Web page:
HR Basics for Small Business

The Milestone Team January 27, 2022
HR Basics for Small Business

As the owner of a small business, there’s a good chance you’ve personally handled many of the business’s HR duties and responsibilities, so you know the headaches that come when trying to tackle it on your own. Small businesses often risk assigning HR duties to employees that don’t have the proper HR training or knowledge, which hampers their own quality of work, leads to mistakes in core HR functions, and could lead to poor retention and onboarding. 

HR for small businesses is critical to your overall success and potential to grow as a company. Your people—and your ability to attract and keep valuable employees—will determine how well you perform overall. 

While HR might not be the first area you think of to improve your bottom line, it prevents costly mistakes and allows you to find and keep the people you need who will directly affect your bottom line. By better understanding the HR basics for small businesses, you make more informed choices about how to build an effective HR function—whether by hiring the full time talent you need or by other methods, like HR outsourcing

HR may not be the first area you think of to improve your bottom line, but it can prevent costly mistakes. By better understanding the HR basics for small businesses, you can make more informed choices about how to build an effective HR function. Whether by hiring the full time talent needed or by other methods, like HR outsourcing. This helps you to keep the people in roles that will directly benefit your bottom line. 

What does HR do for a small business?

While it’s common for employees of a small business to wear many hats, HR duties are too extensive, overlapping, and critical for developing culture to delegate to non-HR employees. Many small businesses attempt to divide the work between non-HR employees to save on the cost of hiring a full-time HR employee or outsourcing to HR providers, but with poor results. HR does more than you might think. 

What is HR and its roles and responsibilities? Key HR functions for a small business include many of those similar to a large company, just consolidated: 

  • personnel and business management 
  • recruitment, retention, and onboarding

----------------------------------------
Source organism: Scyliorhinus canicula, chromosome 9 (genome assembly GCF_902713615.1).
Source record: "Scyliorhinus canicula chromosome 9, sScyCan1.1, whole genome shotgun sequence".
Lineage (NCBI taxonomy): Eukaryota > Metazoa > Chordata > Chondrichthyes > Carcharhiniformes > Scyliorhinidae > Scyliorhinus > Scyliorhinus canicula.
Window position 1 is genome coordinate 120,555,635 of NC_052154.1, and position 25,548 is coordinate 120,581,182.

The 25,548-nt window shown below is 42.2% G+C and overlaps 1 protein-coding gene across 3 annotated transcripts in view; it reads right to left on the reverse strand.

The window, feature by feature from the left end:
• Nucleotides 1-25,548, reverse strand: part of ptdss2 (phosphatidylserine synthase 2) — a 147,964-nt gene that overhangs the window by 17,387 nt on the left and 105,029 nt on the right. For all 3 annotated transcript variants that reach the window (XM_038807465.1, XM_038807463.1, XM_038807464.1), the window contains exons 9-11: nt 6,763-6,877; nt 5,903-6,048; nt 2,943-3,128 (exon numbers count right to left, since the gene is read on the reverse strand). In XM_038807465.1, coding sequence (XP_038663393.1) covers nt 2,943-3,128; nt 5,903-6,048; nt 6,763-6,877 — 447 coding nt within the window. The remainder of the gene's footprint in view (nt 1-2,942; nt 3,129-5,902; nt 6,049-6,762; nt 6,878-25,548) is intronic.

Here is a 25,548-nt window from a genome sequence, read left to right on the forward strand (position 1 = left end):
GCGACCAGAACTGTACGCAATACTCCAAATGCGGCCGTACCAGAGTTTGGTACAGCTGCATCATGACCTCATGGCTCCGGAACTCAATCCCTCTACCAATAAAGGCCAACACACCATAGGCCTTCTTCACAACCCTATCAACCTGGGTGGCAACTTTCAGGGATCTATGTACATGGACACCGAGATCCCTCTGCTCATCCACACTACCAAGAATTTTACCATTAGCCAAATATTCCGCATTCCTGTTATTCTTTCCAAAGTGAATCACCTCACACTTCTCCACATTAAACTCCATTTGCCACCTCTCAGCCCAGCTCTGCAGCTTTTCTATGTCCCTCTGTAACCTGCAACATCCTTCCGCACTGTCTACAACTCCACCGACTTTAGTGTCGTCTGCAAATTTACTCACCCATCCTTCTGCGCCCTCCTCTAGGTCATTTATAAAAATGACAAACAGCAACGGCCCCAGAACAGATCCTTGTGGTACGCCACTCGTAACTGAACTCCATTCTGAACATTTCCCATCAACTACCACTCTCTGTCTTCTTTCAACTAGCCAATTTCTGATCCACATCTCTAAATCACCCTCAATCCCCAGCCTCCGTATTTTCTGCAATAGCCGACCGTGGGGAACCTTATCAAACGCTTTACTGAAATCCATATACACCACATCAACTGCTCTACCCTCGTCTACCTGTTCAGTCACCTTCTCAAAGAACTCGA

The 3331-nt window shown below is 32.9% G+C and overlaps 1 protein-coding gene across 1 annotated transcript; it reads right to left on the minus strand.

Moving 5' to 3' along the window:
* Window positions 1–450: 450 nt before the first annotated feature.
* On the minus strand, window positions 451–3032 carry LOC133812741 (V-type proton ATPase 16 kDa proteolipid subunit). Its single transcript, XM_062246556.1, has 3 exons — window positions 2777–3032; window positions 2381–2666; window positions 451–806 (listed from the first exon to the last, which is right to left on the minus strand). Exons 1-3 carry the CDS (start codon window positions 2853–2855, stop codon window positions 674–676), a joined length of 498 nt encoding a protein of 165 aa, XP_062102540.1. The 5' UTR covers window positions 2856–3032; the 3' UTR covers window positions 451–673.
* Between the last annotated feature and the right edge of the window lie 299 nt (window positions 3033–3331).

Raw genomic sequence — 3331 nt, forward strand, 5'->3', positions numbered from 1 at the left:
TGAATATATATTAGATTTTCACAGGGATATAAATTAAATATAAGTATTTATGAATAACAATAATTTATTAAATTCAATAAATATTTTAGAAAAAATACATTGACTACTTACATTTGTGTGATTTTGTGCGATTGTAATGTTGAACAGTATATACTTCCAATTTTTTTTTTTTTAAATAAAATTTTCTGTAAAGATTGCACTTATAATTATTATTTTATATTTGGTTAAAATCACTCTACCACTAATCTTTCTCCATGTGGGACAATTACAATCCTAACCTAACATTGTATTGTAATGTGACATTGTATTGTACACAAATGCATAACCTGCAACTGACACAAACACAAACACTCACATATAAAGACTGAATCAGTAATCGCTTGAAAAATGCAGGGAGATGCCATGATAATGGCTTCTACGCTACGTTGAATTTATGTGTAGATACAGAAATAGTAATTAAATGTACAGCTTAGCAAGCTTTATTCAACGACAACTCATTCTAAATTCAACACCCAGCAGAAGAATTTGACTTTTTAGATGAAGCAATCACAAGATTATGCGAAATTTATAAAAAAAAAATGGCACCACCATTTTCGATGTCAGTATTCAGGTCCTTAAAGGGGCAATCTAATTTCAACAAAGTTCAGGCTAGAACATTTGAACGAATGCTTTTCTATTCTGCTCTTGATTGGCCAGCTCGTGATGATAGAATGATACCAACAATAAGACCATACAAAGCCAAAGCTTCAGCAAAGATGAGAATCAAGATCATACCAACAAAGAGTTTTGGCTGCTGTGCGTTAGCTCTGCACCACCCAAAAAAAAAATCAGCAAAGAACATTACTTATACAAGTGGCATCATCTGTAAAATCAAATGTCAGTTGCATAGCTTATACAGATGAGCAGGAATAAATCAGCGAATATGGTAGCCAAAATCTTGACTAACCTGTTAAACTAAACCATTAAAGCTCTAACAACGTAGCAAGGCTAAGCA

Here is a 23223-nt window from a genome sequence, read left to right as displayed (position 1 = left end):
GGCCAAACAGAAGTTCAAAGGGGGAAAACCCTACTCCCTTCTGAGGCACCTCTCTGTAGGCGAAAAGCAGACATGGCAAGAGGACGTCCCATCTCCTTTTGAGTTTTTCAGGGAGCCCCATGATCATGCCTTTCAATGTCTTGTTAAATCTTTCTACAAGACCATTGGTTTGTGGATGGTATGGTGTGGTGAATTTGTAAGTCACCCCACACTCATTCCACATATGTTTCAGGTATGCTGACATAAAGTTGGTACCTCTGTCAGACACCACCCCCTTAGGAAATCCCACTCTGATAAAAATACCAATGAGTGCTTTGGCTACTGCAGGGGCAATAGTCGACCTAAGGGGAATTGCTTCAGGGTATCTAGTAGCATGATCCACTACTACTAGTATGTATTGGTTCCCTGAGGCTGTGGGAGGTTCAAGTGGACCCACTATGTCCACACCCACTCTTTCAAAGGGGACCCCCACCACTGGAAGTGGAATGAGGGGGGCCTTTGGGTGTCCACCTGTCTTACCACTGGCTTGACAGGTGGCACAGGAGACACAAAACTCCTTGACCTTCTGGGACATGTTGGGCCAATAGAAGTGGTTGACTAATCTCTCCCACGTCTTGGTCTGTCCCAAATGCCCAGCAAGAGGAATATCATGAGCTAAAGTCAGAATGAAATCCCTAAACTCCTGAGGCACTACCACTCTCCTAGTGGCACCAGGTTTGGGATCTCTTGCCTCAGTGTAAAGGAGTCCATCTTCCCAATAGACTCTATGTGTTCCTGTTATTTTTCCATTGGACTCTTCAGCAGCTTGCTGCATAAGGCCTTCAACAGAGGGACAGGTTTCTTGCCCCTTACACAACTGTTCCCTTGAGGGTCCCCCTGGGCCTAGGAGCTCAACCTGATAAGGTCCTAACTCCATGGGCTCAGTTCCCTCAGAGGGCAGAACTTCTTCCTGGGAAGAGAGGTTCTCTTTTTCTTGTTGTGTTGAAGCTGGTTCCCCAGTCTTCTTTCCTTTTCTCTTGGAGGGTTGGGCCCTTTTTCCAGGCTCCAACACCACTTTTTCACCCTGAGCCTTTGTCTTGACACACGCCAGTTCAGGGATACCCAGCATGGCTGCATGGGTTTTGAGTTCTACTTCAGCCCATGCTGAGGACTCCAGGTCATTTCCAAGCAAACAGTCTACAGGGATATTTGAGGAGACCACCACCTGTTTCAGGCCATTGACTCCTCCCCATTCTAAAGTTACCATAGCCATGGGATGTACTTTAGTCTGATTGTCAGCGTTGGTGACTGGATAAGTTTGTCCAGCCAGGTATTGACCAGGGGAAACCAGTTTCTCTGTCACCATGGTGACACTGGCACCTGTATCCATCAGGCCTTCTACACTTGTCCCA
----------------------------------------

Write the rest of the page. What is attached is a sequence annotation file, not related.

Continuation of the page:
• employee satisfaction, engagement, and compliance
  • compensation, payroll, and incentivization
  • Employment compliance federal and state
  • learning and development for employees

Too often, small businesses don’t know what a successful HR function looks like or how vital this can be to reach the next phase of growth

How do small businesses set up HR?

Small businesses are in a unique position: they are small enough that they may not require an entire HR department, but they still require critical HR expertise, especially if they are hiring. So how do you navigate a critical need without the ability to hire an entire team of HR employees? 

Small businesses are in a unique position: they are small enough that they may not require an entire HR department, but they still require critical HR expertise, especially if they are hiring. So how do you navigate a critical need without the ability to hire an entire team of HR employees? 

Small business owners often use a combination of tools, resources, and internal employees to tackle the HR roles and responsibilities list above. Many small businesses decide to invest in at least one HR employee who can oversee all HR responsibilities. They can operate with a bird’s-eye-view over the HR practices in the company. But often, they require help in completing some of the tasks involved, like interviewing candidates, onboarding talent, or administering training programs. In these cases, small businesses could delegate these tasks to existing employees or potentially work with an HR outsourcing provider for assistance. 

Small businesses may decide to invest in at least one HR management member who can oversee all HR responsibilities. They can operate with a bird’s eye view over the HR practices within the company. However, they often require help in completing some of the tasks involved, like interviewing candidates, onboarding talent, or administering training programs. In these cases, small businesses can delegate these tasks to existing employees or work with an HR outsourcing provider for assistance.